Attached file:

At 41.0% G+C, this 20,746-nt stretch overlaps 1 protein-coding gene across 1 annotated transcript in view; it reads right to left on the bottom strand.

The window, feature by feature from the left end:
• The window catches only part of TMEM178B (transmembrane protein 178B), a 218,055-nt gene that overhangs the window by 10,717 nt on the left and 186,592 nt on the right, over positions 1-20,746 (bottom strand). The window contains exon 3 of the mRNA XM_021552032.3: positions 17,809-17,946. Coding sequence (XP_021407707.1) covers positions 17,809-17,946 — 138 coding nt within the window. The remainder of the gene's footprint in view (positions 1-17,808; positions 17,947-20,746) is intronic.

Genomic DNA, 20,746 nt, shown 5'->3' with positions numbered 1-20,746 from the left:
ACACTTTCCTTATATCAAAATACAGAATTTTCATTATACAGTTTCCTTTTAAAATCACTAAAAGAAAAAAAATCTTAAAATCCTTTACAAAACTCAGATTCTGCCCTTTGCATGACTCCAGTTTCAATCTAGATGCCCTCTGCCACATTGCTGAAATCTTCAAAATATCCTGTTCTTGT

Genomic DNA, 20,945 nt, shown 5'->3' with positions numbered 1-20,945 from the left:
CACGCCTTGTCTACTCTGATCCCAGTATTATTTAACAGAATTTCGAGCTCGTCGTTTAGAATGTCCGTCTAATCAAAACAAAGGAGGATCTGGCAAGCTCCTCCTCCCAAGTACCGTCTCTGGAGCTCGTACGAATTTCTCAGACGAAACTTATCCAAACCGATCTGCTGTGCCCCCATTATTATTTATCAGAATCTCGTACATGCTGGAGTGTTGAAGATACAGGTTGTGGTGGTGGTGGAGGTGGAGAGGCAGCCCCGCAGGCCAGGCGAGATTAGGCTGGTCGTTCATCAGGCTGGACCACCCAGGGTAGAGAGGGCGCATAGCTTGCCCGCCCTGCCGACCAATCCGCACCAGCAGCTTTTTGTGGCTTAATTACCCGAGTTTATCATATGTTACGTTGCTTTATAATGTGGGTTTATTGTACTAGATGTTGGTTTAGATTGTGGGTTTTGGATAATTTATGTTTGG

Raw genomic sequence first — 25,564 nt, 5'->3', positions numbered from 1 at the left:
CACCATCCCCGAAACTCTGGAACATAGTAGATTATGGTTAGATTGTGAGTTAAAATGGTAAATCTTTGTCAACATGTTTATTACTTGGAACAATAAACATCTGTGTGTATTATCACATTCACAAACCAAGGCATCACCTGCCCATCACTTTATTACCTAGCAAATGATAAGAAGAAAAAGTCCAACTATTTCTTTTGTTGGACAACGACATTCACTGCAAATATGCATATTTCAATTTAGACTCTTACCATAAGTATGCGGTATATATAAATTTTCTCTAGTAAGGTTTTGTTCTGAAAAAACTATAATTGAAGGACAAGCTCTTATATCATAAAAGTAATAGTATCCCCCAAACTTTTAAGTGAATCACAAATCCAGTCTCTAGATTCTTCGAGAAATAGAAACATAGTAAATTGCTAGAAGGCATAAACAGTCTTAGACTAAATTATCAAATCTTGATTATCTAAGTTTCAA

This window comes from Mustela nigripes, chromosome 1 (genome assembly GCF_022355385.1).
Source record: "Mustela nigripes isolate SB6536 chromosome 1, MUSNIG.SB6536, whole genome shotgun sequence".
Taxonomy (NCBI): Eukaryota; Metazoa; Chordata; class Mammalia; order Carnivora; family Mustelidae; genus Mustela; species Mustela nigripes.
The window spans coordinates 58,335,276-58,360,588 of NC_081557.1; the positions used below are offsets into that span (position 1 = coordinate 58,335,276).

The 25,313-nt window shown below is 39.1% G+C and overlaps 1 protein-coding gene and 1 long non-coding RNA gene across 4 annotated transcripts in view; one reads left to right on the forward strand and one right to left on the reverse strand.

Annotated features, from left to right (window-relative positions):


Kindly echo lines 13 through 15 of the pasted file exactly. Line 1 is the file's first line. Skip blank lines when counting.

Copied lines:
The window spans coordinates 58,335,276-58,360,588 of NC_081557.1; the positions used below are offsets into that span (position 1 = coordinate 58,335,276).

The 25,313-nt window shown below is 39.1% G+C and overlaps 1 protein-coding gene and 1 long non-coding RNA gene across 4 annotated transcripts in view; one reads left to right on the forward strand and one right to left on the reverse strand.

Annotated features, from left to right (window-relative positions):